|"Don't leave me Sarge"|
"Keep 'em moving"
The next few months were spent carrying out various exercises against Poles, Home guard and other regiments. The training suddenly took to being what can only be described as serious stuff. We were run over by Tanks, Dive bombed, and practised advancing under live fire. In October/November 1941 there must have been orders given because everything speeded up, and we were issued with tropical kit. We were all thinking the worst, that is, Japs and Jungle, as the Japanese had were rapidly swallowing up the Far East.
In early January 1942, we set sail aboard the troop ship ‘P&O Strathmore’, sailing from Gourock, as reinforcements for 2nd Camerons fighting in Tobruk. We did not have much of an escort as the Strathmore could do 32 knots and was, supposedly, too fast for any submarine attack. I was only too willing to believe that, as I couldn’t swim and never did learn. I had a terrible fear of drowning.
P&O ship Strathmore
Training en-route consisted of P.T., Boxing and weapon training. We reached Freetown early February. Two weeks later we docked at Capetown and next day we were marched through the town and we had our first shore leave, revelling in the fact that there was no Black out in force, lights blazing from everywhere. We didn’t much understand, nor care for the way in which the blacks were treated. From Capetown we sailed for Durban and the Pipes and Drums played us into Durban harbour with the Highland Cradlesong, a tune that has remained one of my favourites. The ‘lady in white’ serenaded us when we docked. Apparently this lady sang to all the troop ships when they docked at Durban.
We now knew we were heading for Egypt. We disembarked at Port Tewfik, and went by train to El Quassassin and on to Tahag camp, which was a tent city about forty miles from Cairo. There was a large oil refinery, owned by Shell close by. I, along with everyone else, went down with Gippy Tummy and Sand Fly fever. I was hospitalised for two weeks, in Alexandria, and towards the end of the second week, when I was nearing recovery, I caught an Arab going through my gear, I chased the little bastard but lost him in the crowds.
Training continued to get us accustomed to desert conditions and we soon moved to Mena camp, near Cairo, within sight of the great Pyramid at Giza. By the time we were fighting fit, Tobruk had fallen to Rommel and his Afrika Korps, on June 2nd 1942. The 2nd Battalion defying orders to surrender, only doing so when ammunition had run out.
We were held in reserve until 5th Camerons arrived in Egypt in early August 1942.
On 12th September 1942, 51st Highland Division moved up into the desert battle area. We had about six weeks of intensive training thrown at us, so we knew something big was on the not too distant horizon. On 21st October we were about 2 miles behind the line and received our first taste of real shelling, on this day there was one fatality, the first battle casualty suffered by 5th Battalion. I think he was a private with H.Q. Company.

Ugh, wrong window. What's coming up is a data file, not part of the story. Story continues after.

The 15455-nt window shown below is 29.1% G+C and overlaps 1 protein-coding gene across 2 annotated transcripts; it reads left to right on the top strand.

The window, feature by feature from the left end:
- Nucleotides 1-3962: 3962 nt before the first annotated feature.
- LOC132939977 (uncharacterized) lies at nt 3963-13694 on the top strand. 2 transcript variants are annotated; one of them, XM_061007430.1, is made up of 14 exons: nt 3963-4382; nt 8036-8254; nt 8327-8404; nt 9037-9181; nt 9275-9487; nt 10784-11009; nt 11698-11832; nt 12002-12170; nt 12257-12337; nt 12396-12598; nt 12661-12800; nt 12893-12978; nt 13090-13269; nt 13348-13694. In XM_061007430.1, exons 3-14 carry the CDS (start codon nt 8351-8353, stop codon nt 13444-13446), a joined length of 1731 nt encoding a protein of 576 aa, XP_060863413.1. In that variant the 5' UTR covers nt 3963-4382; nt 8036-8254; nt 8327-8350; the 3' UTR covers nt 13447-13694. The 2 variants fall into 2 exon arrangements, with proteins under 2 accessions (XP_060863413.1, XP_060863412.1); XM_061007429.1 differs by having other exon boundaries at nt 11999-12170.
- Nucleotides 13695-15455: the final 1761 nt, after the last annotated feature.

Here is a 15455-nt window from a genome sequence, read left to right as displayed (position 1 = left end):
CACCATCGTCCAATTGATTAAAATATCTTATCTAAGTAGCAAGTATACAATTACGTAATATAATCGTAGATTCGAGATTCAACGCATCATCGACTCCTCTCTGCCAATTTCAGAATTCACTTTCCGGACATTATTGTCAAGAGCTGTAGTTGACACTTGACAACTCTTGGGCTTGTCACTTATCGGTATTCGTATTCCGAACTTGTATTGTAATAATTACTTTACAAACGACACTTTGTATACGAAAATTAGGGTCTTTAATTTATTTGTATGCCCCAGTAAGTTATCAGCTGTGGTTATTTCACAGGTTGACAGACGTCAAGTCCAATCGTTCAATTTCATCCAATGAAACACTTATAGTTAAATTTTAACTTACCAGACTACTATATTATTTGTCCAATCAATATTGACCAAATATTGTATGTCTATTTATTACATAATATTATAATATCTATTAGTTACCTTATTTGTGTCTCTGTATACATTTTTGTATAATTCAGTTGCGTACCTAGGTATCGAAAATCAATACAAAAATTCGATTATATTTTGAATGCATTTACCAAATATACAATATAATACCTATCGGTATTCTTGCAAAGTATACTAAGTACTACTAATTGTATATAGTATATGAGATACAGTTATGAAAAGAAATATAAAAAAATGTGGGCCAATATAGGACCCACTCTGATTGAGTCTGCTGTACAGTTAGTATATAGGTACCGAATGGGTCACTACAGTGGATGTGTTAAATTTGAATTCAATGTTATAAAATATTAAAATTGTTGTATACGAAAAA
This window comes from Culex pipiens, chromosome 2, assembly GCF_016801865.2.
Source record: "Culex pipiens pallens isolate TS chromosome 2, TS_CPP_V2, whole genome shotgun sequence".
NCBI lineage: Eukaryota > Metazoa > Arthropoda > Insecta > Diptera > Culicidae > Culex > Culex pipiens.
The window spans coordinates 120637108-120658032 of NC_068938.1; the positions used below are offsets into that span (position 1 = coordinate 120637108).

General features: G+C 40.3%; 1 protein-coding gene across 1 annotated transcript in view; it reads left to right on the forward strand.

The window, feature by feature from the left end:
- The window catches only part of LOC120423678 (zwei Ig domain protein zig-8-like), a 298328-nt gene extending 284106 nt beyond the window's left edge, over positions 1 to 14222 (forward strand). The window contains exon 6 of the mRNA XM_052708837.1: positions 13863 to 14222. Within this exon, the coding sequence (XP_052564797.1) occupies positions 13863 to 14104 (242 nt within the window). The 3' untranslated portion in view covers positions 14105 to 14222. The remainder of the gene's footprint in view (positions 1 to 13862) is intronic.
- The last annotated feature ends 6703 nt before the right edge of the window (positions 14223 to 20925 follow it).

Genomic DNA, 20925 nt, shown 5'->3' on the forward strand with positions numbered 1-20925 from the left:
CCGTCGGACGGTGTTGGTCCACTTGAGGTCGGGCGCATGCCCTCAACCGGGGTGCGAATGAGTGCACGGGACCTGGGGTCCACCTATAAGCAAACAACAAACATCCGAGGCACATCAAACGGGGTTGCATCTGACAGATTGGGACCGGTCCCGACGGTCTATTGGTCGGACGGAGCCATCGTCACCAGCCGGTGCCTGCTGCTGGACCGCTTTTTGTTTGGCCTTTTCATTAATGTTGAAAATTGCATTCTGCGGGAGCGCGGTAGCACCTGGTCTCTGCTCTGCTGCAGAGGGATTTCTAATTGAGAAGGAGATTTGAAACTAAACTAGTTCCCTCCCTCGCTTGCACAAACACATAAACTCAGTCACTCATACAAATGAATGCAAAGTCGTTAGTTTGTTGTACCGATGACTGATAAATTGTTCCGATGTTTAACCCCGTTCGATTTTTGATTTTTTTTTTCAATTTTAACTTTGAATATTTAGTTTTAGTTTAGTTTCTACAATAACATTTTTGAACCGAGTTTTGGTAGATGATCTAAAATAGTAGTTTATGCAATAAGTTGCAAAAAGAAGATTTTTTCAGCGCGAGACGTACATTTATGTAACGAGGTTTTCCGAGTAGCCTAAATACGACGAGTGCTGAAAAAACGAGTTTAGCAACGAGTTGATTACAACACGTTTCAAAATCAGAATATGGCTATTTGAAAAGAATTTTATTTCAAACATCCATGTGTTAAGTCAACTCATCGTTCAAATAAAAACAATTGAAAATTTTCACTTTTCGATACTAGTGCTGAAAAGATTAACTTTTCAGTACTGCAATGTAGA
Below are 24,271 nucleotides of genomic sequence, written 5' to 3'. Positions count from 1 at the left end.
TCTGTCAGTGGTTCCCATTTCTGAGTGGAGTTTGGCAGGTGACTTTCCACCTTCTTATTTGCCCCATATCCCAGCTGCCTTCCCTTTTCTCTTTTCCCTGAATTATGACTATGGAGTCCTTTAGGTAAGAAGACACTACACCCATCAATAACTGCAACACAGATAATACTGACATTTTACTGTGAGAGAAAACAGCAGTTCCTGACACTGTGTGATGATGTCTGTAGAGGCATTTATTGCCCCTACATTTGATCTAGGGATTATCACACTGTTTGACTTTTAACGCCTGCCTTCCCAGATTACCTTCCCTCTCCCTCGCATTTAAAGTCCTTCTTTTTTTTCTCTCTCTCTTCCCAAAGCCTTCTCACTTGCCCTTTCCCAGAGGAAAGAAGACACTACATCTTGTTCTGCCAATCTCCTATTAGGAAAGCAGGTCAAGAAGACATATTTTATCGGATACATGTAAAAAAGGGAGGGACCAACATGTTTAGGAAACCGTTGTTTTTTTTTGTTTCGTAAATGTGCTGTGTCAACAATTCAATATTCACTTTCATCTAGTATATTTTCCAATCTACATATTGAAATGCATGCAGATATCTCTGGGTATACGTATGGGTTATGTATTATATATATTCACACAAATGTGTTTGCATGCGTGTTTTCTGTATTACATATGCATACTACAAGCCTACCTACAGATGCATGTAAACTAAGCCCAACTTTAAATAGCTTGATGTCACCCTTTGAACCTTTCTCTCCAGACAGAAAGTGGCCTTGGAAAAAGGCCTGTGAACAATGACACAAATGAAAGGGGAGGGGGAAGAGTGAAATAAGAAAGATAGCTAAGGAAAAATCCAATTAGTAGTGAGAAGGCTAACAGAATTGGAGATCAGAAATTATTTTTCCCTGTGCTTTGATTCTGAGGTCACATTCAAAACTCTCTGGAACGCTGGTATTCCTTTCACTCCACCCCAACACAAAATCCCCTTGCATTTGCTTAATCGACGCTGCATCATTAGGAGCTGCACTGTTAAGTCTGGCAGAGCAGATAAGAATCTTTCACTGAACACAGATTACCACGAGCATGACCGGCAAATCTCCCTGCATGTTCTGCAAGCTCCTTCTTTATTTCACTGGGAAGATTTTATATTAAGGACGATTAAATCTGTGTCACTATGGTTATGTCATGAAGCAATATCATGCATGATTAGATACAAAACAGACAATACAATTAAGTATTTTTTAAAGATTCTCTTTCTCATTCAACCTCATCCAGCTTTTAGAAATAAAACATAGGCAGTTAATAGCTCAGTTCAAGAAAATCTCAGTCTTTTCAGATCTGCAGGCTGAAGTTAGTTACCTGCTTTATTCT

After dark, on 23rd October 1942, some 600 plus guns opened fire, heralding the attack by the 8th Army at El Alamein. That was the first time that the majority of us had experienced the sight and sound of a huge barrage. It was amazing that there was anyone left to shoot back at us, given the amount of shells that our artillery had fired. All I can remember is the noise and dust and screams and, our ever-faithful Pipes. The group that I was with acted as a cover for the engineers making vehicle gaps through the enemy minefield. The Engineers had to dispense with using their metal detectors, they started probing with Bayonets, because the detectors kept registering all the shell fragments and pieces of shrapnel. I think they were glad to get down nearer the ground, making a smaller target. The next day we were withdrawn to where we had started from, and held in reserve. We had taken quite a lot of casualties, a high proportion being officers and N.C.Os: Two or three days later we received a large draft of replacements, including ten officers. We then took over a sector of the line from the 9th Australian division for three days; a continuous armoured battle seemed to be all around us and casualties, particularly from air burst shells, were beginning to get all too regular. We were relieved at night to take part in a Brigade operation called "Supercharge", designed to be the final "break-in" prior to the Armour going in force into the open behind the enemy lines.